One storyline trope in Hollywood movies is the rich father disinheriting the family outcast. The story usually traces the child’s attempts to win the father over and be considered a part of the family again. But can fiction imitate reality? Can you actually disinherit a child? The answer, in most circumstances, is yes. You can disinherit a child under most states’ laws, but you must understand the limitations and additional factors if you are considering this option.
Even though you can disinherit a child, the law does not allow parents to disinherit minor children. The only exception to this rule exists in Louisiana (with certain limitations). In the other states, you cannot effectively disinherit a child until they reach the age of majority (eighteen or twenty-one, depending on the state).
Why might someone consider disinheriting a child?
People consider disinheriting a child for various reasons. A parent may have an estranged relationship with a child that causes the parent to consider not passing on money or property to that child. A parent may also consider disinheriting an adult child if the adult child has accumulated sufficient wealth and does not need additional wealth from the parent. Another instance where a parent may consider disinheriting a child is if the parent is worried that the adult child will misuse a future inheritance, especially if the child has squandered the wealth provided thus far.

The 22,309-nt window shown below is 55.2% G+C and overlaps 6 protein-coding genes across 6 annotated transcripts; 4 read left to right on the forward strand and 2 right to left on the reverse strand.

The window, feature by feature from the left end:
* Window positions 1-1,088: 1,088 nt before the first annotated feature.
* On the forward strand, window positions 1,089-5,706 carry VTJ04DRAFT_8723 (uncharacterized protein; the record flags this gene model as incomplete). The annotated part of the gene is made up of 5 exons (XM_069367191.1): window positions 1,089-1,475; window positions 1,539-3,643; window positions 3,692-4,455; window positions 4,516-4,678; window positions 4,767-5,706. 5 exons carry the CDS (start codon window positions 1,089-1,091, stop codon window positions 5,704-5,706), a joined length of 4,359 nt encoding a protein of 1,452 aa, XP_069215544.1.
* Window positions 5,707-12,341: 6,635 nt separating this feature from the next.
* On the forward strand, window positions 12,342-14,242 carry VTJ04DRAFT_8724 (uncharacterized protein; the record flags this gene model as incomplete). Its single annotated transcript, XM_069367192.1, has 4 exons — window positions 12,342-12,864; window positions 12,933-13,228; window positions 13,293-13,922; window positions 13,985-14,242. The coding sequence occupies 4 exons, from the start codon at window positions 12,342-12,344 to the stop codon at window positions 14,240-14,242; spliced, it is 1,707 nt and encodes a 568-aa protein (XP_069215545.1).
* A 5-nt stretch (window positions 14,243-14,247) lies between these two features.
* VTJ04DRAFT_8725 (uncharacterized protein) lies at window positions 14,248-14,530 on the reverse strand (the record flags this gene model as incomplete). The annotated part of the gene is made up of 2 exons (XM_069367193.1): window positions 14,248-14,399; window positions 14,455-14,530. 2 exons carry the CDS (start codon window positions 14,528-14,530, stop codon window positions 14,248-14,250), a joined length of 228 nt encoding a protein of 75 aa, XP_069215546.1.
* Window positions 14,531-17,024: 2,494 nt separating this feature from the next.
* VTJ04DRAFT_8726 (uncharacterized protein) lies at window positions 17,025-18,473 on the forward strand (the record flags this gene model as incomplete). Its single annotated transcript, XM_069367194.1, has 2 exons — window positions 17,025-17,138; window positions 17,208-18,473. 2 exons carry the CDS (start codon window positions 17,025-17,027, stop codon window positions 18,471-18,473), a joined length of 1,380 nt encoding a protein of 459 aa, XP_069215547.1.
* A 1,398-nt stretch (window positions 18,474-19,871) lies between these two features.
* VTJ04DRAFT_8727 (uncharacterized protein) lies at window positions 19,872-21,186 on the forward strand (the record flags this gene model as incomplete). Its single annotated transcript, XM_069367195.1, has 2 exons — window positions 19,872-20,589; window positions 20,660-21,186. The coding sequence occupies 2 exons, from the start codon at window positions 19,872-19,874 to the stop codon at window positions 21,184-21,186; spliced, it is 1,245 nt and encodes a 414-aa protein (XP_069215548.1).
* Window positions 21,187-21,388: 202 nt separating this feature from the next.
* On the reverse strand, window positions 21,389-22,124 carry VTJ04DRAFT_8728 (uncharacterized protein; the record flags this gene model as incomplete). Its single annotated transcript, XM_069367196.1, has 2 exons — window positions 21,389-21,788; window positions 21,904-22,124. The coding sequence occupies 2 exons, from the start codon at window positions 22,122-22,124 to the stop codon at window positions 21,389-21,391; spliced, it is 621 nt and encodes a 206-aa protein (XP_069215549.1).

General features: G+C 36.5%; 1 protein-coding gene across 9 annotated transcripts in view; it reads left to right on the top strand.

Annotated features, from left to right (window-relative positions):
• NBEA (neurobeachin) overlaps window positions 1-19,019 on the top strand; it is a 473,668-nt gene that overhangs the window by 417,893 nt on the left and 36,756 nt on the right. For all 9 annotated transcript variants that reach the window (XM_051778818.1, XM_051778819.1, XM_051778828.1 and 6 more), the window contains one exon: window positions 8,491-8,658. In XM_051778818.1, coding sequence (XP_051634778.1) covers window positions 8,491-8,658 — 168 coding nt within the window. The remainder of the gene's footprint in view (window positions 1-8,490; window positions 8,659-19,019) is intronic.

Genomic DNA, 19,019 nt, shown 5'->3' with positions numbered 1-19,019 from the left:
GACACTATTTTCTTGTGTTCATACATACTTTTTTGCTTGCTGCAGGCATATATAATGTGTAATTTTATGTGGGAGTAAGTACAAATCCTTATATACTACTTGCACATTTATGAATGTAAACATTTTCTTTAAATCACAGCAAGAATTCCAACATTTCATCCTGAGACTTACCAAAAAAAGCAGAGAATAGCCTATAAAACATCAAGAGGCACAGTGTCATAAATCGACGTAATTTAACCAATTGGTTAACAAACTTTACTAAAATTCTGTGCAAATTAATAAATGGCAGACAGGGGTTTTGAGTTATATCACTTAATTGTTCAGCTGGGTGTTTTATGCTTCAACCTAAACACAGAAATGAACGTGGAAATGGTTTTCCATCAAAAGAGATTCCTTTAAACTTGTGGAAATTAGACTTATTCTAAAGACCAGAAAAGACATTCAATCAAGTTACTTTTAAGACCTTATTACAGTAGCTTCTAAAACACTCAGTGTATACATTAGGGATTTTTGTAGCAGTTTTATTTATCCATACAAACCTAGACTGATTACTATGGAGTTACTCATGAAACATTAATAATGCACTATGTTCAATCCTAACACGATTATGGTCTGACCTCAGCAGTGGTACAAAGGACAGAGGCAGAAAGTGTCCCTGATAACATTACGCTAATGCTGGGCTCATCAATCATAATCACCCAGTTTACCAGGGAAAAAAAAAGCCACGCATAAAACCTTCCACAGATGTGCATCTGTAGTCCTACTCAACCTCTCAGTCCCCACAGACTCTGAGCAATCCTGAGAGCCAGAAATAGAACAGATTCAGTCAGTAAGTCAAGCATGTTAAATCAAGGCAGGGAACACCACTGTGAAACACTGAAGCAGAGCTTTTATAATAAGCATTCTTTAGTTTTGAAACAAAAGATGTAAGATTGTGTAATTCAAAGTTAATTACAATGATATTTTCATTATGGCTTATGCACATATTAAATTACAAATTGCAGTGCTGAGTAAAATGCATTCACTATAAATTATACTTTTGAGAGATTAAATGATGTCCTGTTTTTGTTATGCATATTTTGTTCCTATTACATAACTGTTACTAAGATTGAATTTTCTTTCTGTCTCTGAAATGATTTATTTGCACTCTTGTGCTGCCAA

Regardless of why a parent may consider disinheriting a child, it is typically a poor idea to use disinheritance as a tool to manipulate a descendant or other beneficiary. For one, a disinherited child may be extremely disappointed or angry and cause turmoil within the family after losing an inheritance. The child could, in turn, attempt to challenge the validity of your estate planning documents. A challenge to your will or other important documents could result in a court proceeding that could delay the rest of your family’s access to their rightful inheritances.